New York Yankees: There’s no way the Greatest Of All Time’s farewell tour is on a losing team. Also, Andy Pettitte is coming back, so there.
Boston Red Sox: As much as we love absolute insanity at YCPB, the idea that the Red Sox could collapse as historically as they did in 2011 is about as improbable as you can get. As long as that offense stays healthy, they have a chance.
Tampa Bay Rays: They got good in 2008, but they’ve never replicated that season’s success, nor has it improved their attendance much. We’re still waiting for them to take the next step–to that end, maybe Matt Moore’ll help—he did pitch in a playoff game before ever pitching in a major-league spring training game, which says something about gumption.
Toronto Blue Jays: Everyone will be looking at Jose Bautista again, but really the one to look at is Brett Lawrie. You almost feel bad for the Jays—in the AL Central they might actually have a chance.
Baltimore Orioles: All you need to know about this team is that no one wanted to be their GM this winter & te team ran into major trouble in South Korea. That’s, uh, not a good thing.
Detroit Tigers: No, Justin Verlander probably won’t be quite *as* good as he was in 2011, but then again he’s Justin Verlander. Also, there’s no one else in the division, so even if the Cabrera/Fielder defense is as atrocious as some fear, they’d probably still win the division by default.
Kansas City Royals: a) It’s a weak division. b) The prospects they’ve been hoarding have gotta start producing sometime…right?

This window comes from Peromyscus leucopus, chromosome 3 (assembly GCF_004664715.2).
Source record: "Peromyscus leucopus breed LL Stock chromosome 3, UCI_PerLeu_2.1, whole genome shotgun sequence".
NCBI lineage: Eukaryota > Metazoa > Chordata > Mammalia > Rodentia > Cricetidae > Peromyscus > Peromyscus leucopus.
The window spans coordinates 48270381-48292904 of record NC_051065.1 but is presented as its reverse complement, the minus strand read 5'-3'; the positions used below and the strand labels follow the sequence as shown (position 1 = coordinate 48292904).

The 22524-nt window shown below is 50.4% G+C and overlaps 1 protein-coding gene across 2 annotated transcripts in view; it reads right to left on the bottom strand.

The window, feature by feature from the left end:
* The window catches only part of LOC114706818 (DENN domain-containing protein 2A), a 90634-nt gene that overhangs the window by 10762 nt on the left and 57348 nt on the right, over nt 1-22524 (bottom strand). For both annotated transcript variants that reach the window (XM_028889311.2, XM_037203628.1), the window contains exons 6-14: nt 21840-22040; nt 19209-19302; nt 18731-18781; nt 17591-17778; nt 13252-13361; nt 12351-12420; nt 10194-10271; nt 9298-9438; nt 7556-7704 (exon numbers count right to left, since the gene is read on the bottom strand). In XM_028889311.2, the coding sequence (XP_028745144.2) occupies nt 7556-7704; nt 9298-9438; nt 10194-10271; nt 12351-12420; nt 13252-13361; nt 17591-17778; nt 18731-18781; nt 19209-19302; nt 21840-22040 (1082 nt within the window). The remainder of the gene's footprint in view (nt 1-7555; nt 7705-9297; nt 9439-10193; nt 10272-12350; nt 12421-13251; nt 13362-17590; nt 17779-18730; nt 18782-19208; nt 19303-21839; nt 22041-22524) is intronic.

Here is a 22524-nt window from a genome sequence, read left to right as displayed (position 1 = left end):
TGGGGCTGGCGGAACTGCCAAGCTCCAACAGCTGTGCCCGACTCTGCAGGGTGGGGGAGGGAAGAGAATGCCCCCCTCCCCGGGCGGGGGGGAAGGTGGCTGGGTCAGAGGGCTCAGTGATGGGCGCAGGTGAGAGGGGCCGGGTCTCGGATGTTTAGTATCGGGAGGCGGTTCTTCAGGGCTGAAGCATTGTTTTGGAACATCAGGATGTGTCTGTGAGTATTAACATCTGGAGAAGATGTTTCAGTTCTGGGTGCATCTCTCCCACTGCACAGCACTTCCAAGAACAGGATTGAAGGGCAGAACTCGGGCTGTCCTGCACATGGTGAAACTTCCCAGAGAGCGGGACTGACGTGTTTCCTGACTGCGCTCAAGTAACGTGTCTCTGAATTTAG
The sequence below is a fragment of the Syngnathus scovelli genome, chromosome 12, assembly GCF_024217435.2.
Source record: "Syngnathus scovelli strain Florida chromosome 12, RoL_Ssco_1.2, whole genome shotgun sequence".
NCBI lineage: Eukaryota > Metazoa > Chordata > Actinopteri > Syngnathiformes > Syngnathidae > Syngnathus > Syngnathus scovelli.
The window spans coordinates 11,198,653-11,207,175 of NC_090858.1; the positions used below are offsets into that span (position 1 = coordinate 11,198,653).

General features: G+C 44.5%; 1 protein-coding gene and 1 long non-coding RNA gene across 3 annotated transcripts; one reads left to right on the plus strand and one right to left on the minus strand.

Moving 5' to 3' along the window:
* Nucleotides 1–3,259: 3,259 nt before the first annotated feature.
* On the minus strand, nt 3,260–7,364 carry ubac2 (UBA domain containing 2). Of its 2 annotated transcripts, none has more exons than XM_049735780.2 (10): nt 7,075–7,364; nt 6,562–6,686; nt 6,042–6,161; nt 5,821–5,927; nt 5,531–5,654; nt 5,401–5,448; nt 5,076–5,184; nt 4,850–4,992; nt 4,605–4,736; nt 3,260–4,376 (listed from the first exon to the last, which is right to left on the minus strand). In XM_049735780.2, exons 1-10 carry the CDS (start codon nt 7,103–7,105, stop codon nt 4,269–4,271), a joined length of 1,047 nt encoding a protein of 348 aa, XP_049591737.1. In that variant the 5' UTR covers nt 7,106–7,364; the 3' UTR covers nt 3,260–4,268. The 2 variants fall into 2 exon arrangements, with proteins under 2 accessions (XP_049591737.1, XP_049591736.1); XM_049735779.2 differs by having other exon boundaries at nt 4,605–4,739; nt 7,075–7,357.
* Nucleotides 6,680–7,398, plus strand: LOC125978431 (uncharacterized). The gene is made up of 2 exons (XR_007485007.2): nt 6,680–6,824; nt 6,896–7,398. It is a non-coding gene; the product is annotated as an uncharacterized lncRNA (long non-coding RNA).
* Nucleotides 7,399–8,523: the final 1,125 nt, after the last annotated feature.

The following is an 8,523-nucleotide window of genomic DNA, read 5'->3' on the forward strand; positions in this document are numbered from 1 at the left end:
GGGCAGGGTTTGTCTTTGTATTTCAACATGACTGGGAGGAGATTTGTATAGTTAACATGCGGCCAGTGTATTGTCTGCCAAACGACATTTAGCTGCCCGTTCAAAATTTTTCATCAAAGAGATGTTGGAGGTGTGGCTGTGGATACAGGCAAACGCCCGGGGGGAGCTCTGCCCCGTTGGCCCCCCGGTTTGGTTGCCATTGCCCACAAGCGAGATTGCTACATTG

Chicago White Sox: They have an awful farm system and will be in trouble in future years, but they’re not as bad as the Twins. At least, not in 2012.
Cleveland Indians: One of their pitchers isn’t who we thought he was (looking at you, Fausto Carmona/Roberto Hernandez).
Minnesota Twins: It looks like the Mauer/Morneau glory days are past, and when the rest of your offense looks like the Twins’ does and your starting rotation looks like the Twins’ does, there isn’t a whole lot of hope here. Yeah, playing baseball the right way helps–but it works a lot better when you got pretty good baseball players, too.
LA Angels: At some point in the distant future they’ll regret signing Albert Pujols and C.J. Wilson to massive contracts. It won’t be 2012.
Texas Rangers: To be a strike away from winning the world series twice has gotta hurt. Yu Darvish is an entertaining addition, but pitchers hailing from Japan have proven to be much hype and little substance in the past (save, perhaps, Hideo Nomo and Hiroki Kuroda), so judgment ought to be reserved, a little. And, of course, the annual reminder that there is no guarantee Josh Hamilton or Nelson Cruz can stay healthy.
Seattle Mariners: Felix Hernandez is good. Like, really good. Jesus Montero’s supposed to be really good, too, and maybe Justin Smoak will show us why the Mariners thought fit to trade for him when they got rid of Cliff Lee. It won’t be nearly enough to compete with the Angels or Rangers, but it’s still better than Oakland.
Oakland Athletics: Unfortunately the financial success of the Moneyball movie probably won’t translate to on-field success. Also, I think we’re still waiting for verification on Yoenis Cespedes-name pronunciation.